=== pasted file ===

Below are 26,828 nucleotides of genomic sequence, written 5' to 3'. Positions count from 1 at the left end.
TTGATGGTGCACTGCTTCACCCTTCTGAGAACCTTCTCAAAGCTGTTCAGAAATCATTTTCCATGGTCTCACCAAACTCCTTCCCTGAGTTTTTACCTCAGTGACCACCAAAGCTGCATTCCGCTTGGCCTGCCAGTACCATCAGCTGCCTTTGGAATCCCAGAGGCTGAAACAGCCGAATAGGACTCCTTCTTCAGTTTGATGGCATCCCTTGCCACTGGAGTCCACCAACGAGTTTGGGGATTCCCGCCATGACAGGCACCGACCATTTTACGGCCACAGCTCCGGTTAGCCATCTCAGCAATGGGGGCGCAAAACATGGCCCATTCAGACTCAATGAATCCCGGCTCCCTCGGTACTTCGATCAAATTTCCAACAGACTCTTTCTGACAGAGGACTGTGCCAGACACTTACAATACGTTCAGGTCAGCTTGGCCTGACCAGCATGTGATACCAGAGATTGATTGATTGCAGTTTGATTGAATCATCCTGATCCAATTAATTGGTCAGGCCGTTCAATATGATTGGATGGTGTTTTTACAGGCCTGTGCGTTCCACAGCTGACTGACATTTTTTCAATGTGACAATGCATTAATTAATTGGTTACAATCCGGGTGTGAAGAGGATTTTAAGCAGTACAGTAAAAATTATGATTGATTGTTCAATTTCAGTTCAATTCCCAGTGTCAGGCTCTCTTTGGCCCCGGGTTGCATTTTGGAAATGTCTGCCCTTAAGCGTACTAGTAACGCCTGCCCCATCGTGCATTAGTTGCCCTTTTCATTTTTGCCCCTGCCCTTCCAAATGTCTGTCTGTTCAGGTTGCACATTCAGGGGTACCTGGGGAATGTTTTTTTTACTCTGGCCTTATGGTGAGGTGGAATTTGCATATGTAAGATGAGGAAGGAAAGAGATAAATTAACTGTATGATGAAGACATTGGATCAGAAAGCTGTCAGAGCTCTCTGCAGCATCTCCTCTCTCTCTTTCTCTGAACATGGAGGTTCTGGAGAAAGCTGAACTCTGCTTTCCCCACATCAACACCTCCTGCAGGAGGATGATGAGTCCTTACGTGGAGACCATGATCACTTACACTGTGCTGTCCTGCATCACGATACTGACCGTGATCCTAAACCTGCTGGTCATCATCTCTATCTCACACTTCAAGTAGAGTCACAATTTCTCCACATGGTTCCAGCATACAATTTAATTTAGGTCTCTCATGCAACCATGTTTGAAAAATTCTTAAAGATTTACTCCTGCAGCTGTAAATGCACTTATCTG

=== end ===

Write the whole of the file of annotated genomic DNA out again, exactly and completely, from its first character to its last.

Below are 26,828 nucleotides of genomic sequence, written 5' to 3'. Positions count from 1 at the left end.
TTGATGGTGCACTGCTTCACCCTTCTGAGAACCTTCTCAAAGCTGTTCAGAAATCATTTTCCATGGTCTCACCAAACTCCTTCCCTGAGTTTTTACCTCAGTGACCACCAAAGCTGCATTCCGCTTGGCCTGCCAGTACCATCAGCTGCCTTTGGAATCCCAGAGGCTGAAACAGCCGAATAGGACTCCTTCTTCAGTTTGATGGCATCCCTTGCCACTGGAGTCCACCAACGAGTTTGGGGATTCCCGCCATGACAGGCACCGACCATTTTACGGCCACAGCTCCGGTTAGCCATCTCAGCAATGGGGGCGCAAAACATGGCCCATTCAGACTCAATGAATCCCGGCTCCCTCGGTACTTCGATCAAATTTCCAACAGACTCTTTCTGACAGAGGACTGTGCCAGACACTTACAATACGTTCAGGTCAGCTTGGCCTGACCAGCATGTGATACCAGAGATTGATTGATTGCAGTTTGATTGAATCATCCTGATCCAATTAATTGGTCAGGCCGTTCAATATGATTGGATGGTGTTTTTACAGGCCTGTGCGTTCCACAGCTGACTGACATTTTTTCAATGTGACAATGCATTAATTAATTGGTTACAATCCGGGTGTGAAGAGGATTTTAAGCAGTACAGTAAAAATTATGATTGATTGTTCAATTTCAGTTCAATTCCCAGTGTCAGGCTCTCTTTGGCCCCGGGTTGCATTTTGGAAATGTCTGCCCTTAAGCGTACTAGTAACGCCTGCCCCATCGTGCATTAGTTGCCCTTTTCATTTTTGCCCCTGCCCTTCCAAATGTCTGTCTGTTCAGGTTGCACATTCAGGGGTACCTGGGGAATGTTTTTTTTACTCTGGCCTTATGGTGAGGTGGAATTTGCATATGTAAGATGAGGAAGGAAAGAGATAAATTAACTGTATGATGAAGACATTGGATCAGAAAGCTGTCAGAGCTCTCTGCAGCATCTCCTCTCTCTCTTTCTCTGAACATGGAGGTTCTGGAGAAAGCTGAACTCTGCTTTCCCCACATCAACACCTCCTGCAGGAGGATGATGAGTCCTTACGTGGAGACCATGATCACTTACACTGTGCTGTCCTGCATCACGATACTGACCGTGATCCTAAACCTGCTGGTCATCATCTCTATCTCACACTTCAAGTAGAGTCACAATTTCTCCACATGGTTCCAGCATACAATTTAATTTAGGTCTCTCATGCAACCATGTTTGAAAAATTCTTAAAGATTTACTCCTGCAGCTGTAAATGCACTTATCTG